Sudan Security Forces Attacking Darfur Civilians, Amnesty Says

Members of Sudan’s security forces have participated in large-scale attacks that killed more than 500 people since January near a gold-rich area of the western region of Darfur, Amnesty International said.

Border Guards, part of Sudan’s military intelligence, are involved along with armed militias in the region’s “worst instance of violence in recent years,” the London-based rights group said in a statement late yesterday. Rabie Abdel Ati, a senior official in the ruling National Congress Party, denied the government ordered the attacks.

Fighting in northern Darfur began Jan. 5 when a Border Guards officer and an ethnic Rizeigat leader both laid claim to gold-rich territory in the Jebel Amer region, Amnesty said. That violence left 100 dead and forced more than 100,000 civilians to flee their homes, according to the United Nations.

The latest clashes occurred on Feb. 23 when hundreds of gunmen attacked the town of El Sireaf in northern Darfur where 60,000 civilians displaced by fighting in early January had taken refuge, Amnesty said.

At least 53 people died and 66 were injured, most of them civilians. Villagers killed 17 attackers, most of whom carried government-issued identity papers that residents said identified them as Border Guards, according to Amnesty.

The attackers reportedly used heavy machine guns, rocket- propelled grenades and grenade launchers, which aren’t normally available to civilians, Amnesty said.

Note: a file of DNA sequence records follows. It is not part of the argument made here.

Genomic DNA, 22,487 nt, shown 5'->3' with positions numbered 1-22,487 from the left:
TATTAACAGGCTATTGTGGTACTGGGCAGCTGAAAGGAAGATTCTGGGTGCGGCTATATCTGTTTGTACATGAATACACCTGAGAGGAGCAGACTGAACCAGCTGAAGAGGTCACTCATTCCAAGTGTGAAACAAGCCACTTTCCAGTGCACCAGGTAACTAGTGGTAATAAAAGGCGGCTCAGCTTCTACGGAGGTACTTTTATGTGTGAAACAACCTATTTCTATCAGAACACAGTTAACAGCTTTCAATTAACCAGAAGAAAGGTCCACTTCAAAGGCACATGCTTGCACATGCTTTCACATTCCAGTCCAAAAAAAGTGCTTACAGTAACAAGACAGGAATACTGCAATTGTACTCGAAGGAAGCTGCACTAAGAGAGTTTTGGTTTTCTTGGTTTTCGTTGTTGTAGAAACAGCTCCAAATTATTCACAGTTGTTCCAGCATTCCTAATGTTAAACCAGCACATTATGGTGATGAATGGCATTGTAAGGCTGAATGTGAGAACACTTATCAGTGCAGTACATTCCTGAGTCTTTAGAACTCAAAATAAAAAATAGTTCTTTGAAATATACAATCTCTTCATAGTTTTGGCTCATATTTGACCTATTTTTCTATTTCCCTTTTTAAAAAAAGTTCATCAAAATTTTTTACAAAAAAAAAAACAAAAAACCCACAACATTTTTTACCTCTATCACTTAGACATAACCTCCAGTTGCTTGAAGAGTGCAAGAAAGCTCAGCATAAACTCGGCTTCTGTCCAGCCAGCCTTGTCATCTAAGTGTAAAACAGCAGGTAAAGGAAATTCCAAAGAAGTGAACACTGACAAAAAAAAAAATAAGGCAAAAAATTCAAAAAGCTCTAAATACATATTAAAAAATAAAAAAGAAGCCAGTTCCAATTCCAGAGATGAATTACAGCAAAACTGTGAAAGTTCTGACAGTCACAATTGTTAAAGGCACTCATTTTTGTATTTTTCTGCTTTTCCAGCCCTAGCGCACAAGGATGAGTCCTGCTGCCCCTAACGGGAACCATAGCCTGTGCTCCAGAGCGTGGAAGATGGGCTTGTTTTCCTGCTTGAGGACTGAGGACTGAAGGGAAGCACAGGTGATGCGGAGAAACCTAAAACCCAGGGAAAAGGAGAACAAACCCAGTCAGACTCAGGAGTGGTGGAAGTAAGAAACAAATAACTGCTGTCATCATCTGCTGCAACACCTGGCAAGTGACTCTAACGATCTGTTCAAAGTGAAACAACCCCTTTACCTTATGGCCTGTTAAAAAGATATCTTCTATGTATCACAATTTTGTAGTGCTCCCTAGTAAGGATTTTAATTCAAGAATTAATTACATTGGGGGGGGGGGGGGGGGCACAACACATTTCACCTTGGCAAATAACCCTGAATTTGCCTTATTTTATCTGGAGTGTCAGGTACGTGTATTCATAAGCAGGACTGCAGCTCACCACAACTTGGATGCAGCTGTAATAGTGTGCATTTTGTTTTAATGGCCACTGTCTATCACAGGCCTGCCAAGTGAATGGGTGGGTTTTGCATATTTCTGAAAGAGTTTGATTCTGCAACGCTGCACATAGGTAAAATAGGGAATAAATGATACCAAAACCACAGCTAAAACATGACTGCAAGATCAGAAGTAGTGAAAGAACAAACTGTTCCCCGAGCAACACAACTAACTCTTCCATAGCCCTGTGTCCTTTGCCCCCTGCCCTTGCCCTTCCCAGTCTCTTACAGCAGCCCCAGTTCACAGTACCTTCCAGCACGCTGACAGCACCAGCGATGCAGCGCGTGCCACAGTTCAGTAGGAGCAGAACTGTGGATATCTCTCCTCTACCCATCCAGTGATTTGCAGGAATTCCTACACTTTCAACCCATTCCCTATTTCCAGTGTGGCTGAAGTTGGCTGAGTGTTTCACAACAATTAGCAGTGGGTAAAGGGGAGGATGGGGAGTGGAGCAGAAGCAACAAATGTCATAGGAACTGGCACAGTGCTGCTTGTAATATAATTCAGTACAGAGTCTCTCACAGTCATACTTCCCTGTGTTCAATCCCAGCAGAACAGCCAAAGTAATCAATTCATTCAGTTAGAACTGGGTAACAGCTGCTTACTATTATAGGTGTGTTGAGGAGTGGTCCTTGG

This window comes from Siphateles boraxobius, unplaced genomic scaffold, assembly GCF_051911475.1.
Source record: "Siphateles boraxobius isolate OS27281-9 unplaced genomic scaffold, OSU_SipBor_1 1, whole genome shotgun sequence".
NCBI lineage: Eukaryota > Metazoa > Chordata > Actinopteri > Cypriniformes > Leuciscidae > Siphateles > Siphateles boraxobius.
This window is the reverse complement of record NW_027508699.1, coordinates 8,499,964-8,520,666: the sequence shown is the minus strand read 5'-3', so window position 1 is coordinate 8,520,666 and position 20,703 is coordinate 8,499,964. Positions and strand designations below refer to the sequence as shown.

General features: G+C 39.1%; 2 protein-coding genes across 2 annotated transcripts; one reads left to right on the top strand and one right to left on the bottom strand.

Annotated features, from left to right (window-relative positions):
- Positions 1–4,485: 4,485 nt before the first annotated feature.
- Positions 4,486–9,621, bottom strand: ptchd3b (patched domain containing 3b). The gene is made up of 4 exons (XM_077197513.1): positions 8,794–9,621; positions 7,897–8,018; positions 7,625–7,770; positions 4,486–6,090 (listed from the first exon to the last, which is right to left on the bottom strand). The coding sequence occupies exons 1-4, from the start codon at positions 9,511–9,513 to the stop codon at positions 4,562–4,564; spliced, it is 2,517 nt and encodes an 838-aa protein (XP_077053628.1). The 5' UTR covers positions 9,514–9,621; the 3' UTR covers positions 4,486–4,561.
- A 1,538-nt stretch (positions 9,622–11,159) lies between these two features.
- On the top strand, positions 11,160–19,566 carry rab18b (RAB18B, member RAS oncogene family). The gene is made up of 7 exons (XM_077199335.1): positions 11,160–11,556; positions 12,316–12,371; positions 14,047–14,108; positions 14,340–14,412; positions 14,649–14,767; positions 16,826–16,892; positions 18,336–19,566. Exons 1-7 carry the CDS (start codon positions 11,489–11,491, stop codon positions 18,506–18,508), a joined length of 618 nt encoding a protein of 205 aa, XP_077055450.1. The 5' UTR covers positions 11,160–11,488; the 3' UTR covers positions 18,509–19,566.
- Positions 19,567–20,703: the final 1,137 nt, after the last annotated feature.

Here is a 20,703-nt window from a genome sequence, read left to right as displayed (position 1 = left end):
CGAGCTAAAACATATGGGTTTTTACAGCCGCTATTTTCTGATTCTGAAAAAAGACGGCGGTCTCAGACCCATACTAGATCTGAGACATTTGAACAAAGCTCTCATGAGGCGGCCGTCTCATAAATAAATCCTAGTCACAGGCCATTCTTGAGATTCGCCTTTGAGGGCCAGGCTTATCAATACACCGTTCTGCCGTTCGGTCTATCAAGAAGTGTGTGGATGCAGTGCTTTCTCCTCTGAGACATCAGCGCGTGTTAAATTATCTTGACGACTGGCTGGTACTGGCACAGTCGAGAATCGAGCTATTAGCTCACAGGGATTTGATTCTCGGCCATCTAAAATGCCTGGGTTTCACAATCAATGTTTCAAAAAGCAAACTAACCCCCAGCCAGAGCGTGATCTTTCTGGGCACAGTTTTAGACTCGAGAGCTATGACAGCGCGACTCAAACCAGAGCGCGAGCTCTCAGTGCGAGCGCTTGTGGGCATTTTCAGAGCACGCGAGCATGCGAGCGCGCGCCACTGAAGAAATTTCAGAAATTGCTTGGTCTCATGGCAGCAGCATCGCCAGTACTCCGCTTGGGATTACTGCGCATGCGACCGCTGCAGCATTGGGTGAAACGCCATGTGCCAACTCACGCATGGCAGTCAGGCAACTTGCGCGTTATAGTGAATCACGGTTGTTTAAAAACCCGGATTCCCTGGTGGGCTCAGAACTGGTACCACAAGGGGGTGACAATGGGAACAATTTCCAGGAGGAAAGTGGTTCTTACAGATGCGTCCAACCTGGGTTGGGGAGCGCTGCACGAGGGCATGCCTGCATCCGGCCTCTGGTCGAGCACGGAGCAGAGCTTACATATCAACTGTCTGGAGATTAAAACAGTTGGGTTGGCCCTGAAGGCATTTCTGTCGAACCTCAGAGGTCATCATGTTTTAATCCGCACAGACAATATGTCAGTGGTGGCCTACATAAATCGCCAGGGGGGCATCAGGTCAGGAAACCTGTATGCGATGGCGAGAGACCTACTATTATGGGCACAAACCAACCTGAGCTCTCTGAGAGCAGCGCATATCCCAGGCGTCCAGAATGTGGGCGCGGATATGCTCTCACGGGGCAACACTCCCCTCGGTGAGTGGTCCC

State Media

While state media described the clashes as between Rizeigat and Beni Hussein communities, Amnesty on Jan. 30 urged Sudan’s government to investigate eye-witness claims that security forces instigated the violence.

The ruling NCP has said government forces aren’t officially involved.

“If there are some individuals doing this, then that is something else,” Abdel Ati said today in a telephone interview. “If there is a case like this brought to the authorities then investigations will be taken.”

Insurgents in Darfur took up arms in 2003, accusing President Umar al-Bashir’s government of neglecting the region. The conflict has led to the deaths of as many as 300,000 people, mainly due to illness and starvation, and forced about 2.7 million to flee their homes, according to UN estimates.

To contact the reporter on this story: Michael Gunn in Khartoum at mgunn14@bloomberg.net

To contact the editor responsible for this story: Antony Sguazzin at asguazzin@bloomberg.net

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